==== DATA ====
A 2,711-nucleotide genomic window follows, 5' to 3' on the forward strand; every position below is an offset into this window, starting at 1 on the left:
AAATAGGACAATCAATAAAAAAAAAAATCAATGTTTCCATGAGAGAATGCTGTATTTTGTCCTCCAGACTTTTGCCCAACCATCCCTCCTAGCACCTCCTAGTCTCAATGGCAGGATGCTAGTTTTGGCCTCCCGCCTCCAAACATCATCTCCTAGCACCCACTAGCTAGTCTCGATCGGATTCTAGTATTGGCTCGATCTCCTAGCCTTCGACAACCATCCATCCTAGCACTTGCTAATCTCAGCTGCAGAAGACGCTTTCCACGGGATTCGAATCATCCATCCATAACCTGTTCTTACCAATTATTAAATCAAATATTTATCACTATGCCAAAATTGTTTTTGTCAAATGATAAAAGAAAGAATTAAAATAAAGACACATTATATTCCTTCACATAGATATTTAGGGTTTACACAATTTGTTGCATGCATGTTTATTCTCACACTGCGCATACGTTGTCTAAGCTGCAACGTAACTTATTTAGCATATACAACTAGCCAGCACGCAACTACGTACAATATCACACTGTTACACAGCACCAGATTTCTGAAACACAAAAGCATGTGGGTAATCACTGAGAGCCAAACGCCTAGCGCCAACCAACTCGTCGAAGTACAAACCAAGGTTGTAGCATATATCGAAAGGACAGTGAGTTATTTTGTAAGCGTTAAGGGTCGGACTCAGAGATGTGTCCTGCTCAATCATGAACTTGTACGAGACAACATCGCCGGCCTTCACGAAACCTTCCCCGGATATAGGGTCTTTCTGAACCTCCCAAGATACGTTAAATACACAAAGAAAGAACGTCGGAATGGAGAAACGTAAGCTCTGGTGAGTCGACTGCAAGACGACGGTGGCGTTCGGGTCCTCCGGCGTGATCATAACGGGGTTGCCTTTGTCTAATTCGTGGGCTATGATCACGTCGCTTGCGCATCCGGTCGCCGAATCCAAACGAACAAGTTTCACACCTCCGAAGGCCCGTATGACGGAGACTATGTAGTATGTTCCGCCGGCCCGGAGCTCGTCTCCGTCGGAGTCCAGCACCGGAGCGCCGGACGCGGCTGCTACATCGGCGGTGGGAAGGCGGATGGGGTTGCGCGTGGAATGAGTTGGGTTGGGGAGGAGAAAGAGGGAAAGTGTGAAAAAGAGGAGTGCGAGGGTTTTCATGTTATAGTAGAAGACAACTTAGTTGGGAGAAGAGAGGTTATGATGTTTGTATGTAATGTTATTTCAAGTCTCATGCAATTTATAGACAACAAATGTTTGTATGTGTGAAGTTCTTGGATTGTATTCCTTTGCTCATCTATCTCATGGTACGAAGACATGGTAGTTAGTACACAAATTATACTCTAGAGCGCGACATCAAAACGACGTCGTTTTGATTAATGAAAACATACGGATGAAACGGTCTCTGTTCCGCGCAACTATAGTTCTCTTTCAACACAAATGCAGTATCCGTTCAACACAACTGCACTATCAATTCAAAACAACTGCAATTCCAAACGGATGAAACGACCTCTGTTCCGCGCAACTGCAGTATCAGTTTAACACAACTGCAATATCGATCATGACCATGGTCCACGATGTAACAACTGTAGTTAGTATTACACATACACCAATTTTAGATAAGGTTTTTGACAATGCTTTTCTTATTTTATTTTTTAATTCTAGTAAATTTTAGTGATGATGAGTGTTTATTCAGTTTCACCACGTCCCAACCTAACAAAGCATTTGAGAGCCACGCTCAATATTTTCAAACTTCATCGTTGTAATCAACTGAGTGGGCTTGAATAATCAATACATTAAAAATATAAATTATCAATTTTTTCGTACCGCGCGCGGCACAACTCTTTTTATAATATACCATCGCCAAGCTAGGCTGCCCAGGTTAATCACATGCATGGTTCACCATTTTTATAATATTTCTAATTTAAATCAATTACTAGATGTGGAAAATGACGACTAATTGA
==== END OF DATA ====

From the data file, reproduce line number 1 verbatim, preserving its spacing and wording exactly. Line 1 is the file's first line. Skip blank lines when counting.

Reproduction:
A 2,711-nucleotide genomic window follows, 5' to 3' on the forward strand; every position below is an offset into this window, starting at 1 on the left: